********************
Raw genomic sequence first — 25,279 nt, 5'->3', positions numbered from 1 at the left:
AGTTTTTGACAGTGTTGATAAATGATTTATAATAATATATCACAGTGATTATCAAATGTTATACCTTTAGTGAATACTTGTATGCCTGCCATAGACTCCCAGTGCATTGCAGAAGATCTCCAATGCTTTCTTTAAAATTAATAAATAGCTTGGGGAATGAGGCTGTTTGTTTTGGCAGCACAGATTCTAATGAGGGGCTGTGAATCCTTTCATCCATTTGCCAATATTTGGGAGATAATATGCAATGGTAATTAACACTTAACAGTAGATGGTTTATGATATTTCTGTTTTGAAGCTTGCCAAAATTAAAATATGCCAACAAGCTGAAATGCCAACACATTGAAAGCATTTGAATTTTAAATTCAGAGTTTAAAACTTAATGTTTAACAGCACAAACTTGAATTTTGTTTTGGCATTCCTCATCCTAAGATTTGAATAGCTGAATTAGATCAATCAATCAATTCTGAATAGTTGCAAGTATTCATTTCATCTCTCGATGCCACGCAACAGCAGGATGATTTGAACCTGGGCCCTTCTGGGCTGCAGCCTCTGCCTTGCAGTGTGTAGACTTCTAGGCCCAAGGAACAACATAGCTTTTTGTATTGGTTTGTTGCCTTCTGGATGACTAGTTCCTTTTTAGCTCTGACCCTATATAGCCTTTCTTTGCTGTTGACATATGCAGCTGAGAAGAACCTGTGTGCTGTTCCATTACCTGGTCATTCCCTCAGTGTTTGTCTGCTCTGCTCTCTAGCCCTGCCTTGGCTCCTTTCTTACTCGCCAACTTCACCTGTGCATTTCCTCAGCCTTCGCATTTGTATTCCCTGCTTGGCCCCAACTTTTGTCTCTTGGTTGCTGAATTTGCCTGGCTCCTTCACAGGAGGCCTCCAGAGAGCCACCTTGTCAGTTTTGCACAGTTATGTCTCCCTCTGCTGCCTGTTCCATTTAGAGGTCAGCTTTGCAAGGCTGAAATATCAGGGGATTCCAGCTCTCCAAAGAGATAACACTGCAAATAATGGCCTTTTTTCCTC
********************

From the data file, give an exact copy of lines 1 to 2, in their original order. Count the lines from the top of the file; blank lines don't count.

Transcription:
Raw genomic sequence first — 25,279 nt, 5'->3', positions numbered from 1 at the left:
AGTTTTTGACAGTGTTGATAAATGATTTATAATAATATATCACAGTGATTATCAAATGTTATACCTTTAGTGAATACTTGTATGCCTGCCATAGACTCCCAGTGCATTGCAGAAGATCTCCAATGCTTTCTTTAAAATTAATAAATAGCTTGGGGAATGAGGCTGTTTGTTTTGGCAGCACAGATTCTAATGAGGGGCTGTGAATCCTTTCATCCATTTGCCAATATTTGGGAGATAATATGCAATGGTAATTAACACTTAACAGTAGATGGTTTATGATATTTCTGTTTTGAAGCTTGCCAAAATTAAAATATGCCAACAAGCTGAAATGCCAACACATTGAAAGCATTTGAATTTTAAATTCAGAGTTTAAAACTTAATGTTTAACAGCACAAACTTGAATTTTGTTTTGGCATTCCTCATCCTAAGATTTGAATAGCTGAATTAGATCAATCAATCAATTCTGAATAGTTGCAAGTATTCATTTCATCTCTCGATGCCACGCAACAGCAGGATGATTTGAACCTGGGCCCTTCTGGGCTGCAGCCTCTGCCTTGCAGTGTGTAGACTTCTAGGCCCAAGGAACAACATAGCTTTTTGTATTGGTTTGTTGCCTTCTGGATGACTAGTTCCTTTTTAGCTCTGACCCTATATAGCCTTTCTTTGCTGTTGACATATGCAGCTGAGAAGAACCTGTGTGCTGTTCCATTACCTGGTCATTCCCTCAGTGTTTGTCTGCTCTGCTCTCTAGCCCTGCCTTGGCTCCTTTCTTACTCGCCAACTTCACCTGTGCATTTCCTCAGCCTTCGCATTTGTATTCCCTGCTTGGCCCCAACTTTTGTCTCTTGGTTGCTGAATTTGCCTGGCTCCTTCACAGGAGGCCTCCAGAGAGCCACCTTGTCAGTTTTGCACAGTTATGTCTCCCTCTGCTGCCTGTTCCATTTAGAGGTCAGCTTTGCAAGGCTGAAATATCAGGGGATTCCAGCTCTCCAAAGAGATAACACTGCAAATAATGGCCTTTTTTCCTC